Pets in the house mean happier, healthier kids . . . right?
Everybody knows that. Or do they?
Since the 1980s, research into the link between healthy children and having a pet has supported the common wisdom that pets are good for kids, both emotionally and physically.
For instance a 1995 study published in the Journal of Applied Developmental Psychology indicates that living with pets can have a positive impact on a child’s self-esteem. A 2002 study published in the Journal of the American Medical Association concluded that exposure to two or more cats or dogs in early childhood may reduce the risk of allergic sensitivity to multiple allergens during childhood.
And in 2005, the journal BMJ published a literature review that concluded it’s likely “pet ownership itself is the likely cause of the reported benefits,” because “no studies have found significant social or economic differences between people who do or do not have pets that would adequately explain [these] differences in health.”
Because a recent study by the RAND corporation turns the truism that having pets positively impacts kids’ health on its head
It’s a study that poleaxed even the people involved.
“Everyone on the research team was surprised,” said Layla Parast, a statistician at RAND and a coauthor of the study. "Given our personal relationship with our current and past pets, we all truly believed that the results of our study would simply demonstrate the obvious—that pets are good for kids.” But, “we could not find evidence that children from families with dogs or cats are better off either in terms of their mental wellbeing or their physical health.”
The big difference between the RAND study, published in August in Anthrozoös, a multidisciplinary journal of the interactions of people and animals, and earlier studies is a matter of depth: the RAND study dug deeper.
Researchers factored in more than 100 variables when constructing their model of pet ownership and children’s health, including household income, language skills, and type of family housing. The study analyzed information from over 5,000 households collected as part of the 2003 California Health Interview.
And while the initial results supported the earlier studies—children in pet-owning homes were significantly healthier than children in non-pet-owning homes in areas like better general health and higher levels of activity—the results changed when all the variables were factored in: the effects were smaller and, more importantly, “no longer statistically significant.”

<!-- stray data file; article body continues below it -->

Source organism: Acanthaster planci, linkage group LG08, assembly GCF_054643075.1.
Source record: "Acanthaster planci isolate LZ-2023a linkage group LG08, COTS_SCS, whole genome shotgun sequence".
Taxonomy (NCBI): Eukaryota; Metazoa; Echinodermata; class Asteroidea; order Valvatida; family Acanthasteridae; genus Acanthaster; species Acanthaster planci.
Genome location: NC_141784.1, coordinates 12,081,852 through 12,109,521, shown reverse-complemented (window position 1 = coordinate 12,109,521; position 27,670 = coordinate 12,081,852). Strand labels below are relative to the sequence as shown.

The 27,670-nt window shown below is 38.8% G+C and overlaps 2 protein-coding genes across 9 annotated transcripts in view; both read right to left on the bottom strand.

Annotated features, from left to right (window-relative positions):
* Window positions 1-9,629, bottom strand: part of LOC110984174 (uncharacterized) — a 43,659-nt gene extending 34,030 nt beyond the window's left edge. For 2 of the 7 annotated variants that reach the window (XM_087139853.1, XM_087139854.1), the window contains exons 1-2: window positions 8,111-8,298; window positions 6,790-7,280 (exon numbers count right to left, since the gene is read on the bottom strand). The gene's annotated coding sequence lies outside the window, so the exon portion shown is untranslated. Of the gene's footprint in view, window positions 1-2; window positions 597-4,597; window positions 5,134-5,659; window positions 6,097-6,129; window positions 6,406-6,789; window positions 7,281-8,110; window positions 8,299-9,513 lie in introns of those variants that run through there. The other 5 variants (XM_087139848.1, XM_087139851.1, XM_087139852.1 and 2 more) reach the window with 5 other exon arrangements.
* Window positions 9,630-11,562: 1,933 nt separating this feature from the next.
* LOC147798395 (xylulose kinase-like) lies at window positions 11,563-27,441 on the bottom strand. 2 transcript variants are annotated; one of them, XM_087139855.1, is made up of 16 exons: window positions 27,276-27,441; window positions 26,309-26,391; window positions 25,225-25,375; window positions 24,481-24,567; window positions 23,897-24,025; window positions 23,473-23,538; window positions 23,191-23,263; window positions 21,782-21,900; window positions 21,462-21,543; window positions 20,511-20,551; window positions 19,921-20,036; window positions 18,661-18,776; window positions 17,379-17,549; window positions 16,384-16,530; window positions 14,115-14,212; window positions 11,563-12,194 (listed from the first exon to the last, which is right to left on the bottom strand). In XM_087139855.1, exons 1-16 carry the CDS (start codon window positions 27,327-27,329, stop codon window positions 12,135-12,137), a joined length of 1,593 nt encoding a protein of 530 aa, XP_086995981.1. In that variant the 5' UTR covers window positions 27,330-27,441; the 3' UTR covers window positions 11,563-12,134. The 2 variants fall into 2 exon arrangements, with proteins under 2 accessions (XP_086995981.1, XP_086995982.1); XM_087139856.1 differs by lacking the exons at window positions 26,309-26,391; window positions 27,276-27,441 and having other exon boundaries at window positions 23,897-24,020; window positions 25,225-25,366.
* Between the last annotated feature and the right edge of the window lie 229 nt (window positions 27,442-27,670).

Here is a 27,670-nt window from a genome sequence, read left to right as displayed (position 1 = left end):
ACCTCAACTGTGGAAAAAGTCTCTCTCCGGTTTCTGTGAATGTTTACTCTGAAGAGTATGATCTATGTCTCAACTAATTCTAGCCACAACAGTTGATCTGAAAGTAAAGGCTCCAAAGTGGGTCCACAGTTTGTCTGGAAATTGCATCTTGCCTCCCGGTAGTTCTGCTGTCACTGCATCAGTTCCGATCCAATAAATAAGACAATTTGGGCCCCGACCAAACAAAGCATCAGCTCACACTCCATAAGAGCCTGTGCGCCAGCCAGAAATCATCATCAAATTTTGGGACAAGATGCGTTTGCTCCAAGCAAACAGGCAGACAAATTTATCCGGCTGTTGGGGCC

The study pins the difference on “confounding factors.” In statistics, a confounding factor is a variable that influences other variables, causing a “spurious association.”
Which can lead to false assumptions. Like, owning a pet is good for kids’ health.
And when you factor in other small but potential health risks associated with pet ownership—800,000 people a year are treated for dog bites in the US, at least half of which are children—the health benefits to kids get even murkier.
But before you start worrying that everything you think you know about kids and pets is wrong, consider this: the study concedes that the research has some limitations. The data were collected from a geographically limited area, despite the relatively large sample size. And the survey did not assess things like the length of pet ownership or the level of interaction with the pet, both of which could significantly impact the results.
And as coauthor Parast herself noted, “I would not say that our results completely disprove [the link between pet ownership and kids’ health], but they show that the benefits are likely to be quite small compared to other factors in a child’s life and perhaps be longer term.”
For example, households with pets also tended to have other characteristics associated with better physical and mental health, such as higher income and home ownership.
Parast said that when researchers looked at their own households, the dissonance disappeared. “We realized that we fit these characteristics almost exactly.”